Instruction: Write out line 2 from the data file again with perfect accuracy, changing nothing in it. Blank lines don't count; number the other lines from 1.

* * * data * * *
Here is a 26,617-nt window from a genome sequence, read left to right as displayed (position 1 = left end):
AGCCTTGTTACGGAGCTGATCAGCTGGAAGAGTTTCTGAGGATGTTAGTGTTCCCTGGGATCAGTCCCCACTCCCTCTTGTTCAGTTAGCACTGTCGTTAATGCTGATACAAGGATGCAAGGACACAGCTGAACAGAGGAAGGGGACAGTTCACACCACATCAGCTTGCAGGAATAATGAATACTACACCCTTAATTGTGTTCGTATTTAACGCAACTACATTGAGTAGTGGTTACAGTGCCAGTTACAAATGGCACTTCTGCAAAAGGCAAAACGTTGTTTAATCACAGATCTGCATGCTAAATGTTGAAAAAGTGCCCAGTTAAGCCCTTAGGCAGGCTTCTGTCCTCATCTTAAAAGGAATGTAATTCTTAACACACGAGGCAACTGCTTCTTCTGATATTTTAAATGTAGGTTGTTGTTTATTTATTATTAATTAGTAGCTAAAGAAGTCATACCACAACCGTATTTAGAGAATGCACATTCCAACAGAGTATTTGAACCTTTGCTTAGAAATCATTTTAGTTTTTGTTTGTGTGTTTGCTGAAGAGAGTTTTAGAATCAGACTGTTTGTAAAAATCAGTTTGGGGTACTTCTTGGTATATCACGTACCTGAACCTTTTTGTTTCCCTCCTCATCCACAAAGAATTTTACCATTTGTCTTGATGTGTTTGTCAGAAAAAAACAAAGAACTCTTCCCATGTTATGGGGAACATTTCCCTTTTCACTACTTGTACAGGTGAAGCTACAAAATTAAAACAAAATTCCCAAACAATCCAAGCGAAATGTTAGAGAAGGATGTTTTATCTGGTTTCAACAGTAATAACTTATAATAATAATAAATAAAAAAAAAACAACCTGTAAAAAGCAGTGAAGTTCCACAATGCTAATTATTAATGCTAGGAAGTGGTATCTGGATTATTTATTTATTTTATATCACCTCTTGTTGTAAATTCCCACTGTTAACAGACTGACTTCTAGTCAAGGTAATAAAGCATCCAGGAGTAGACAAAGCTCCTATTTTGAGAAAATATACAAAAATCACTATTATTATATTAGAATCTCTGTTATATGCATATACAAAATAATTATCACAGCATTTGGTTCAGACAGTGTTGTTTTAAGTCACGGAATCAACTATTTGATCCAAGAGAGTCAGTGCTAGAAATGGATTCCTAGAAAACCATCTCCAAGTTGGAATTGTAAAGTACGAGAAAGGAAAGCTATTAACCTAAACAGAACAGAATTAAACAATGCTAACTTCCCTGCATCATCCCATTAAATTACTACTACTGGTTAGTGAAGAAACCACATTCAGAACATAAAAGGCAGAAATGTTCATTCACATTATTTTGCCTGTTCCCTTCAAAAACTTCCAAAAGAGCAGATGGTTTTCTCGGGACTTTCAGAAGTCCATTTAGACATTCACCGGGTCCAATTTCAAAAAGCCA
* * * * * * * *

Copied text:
AGCCTTGTTACGGAGCTGATCAGCTGGAAGAGTTTCTGAGGATGTTAGTGTTCCCTGGGATCAGTCCCCACTCCCTCTTGTTCAGTTAGCACTGTCGTTAATGCTGATACAAGGATGCAAGGACACAGCTGAACAGAGGAAGGGGACAGTTCACACCACATCAGCTTGCAGGAATAATGAATACTACACCCTTAATTGTGTTCGTATTTAACGCAACTACATTGAGTAGTGGTTACAGTGCCAGTTACAAATGGCACTTCTGCAAAAGGCAAAACGTTGTTTAATCACAGATCTGCATGCTAAATGTTGAAAAAGTGCCCAGTTAAGCCCTTAGGCAGGCTTCTGTCCTCATCTTAAAAGGAATGTAATTCTTAACACACGAGGCAACTGCTTCTTCTGATATTTTAAATGTAGGTTGTTGTTTATTTATTATTAATTAGTAGCTAAAGAAGTCATACCACAACCGTATTTAGAGAATGCACATTCCAACAGAGTATTTGAACCTTTGCTTAGAAATCATTTTAGTTTTTGTTTGTGTGTTTGCTGAAGAGAGTTTTAGAATCAGACTGTTTGTAAAAATCAGTTTGGGGTACTTCTTGGTATATCACGTACCTGAACCTTTTTGTTTCCCTCCTCATCCACAAAGAATTTTACCATTTGTCTTGATGTGTTTGTCAGAAAAAAACAAAGAACTCTTCCCATGTTATGGGGAACATTTCCCTTTTCACTACTTGTACAGGTGAAGCTACAAAATTAAAACAAAATTCCCAAACAATCCAAGCGAAATGTTAGAGAAGGATGTTTTATCTGGTTTCAACAGTAATAACTTATAATAATAATAAATAAAAAAAAAACAACCTGTAAAAAGCAGTGAAGTTCCACAATGCTAATTATTAATGCTAGGAAGTGGTATCTGGATTATTTATTTATTTTATATCACCTCTTGTTGTAAATTCCCACTGTTAACAGACTGACTTCTAGTCAAGGTAATAAAGCATCCAGGAGTAGACAAAGCTCCTATTTTGAGAAAATATACAAAAATCACTATTATTATATTAGAATCTCTGTTATATGCATATACAAAATAATTATCACAGCATTTGGTTCAGACAGTGTTGTTTTAAGTCACGGAATCAACTATTTGATCCAAGAGAGTCAGTGCTAGAAATGGATTCCTAGAAAACCATCTCCAAGTTGGAATTGTAAAGTACGAGAAAGGAAAGCTATTAACCTAAACAGAACAGAATTAAACAATGCTAACTTCCCTGCATCATCCCATTAAATTACTACTACTGGTTAGTGAAGAAACCACATTCAGAACATAAAAGGCAGAAATGTTCATTCACATTATTTTGCCTGTTCCCTTCAAAAACTTCCAAAAGAGCAGATGGTTTTCTCGGGACTTTCAGAAGTCCATTTAGACATTCACCGGGTCCAATTTCAAAAAGCCA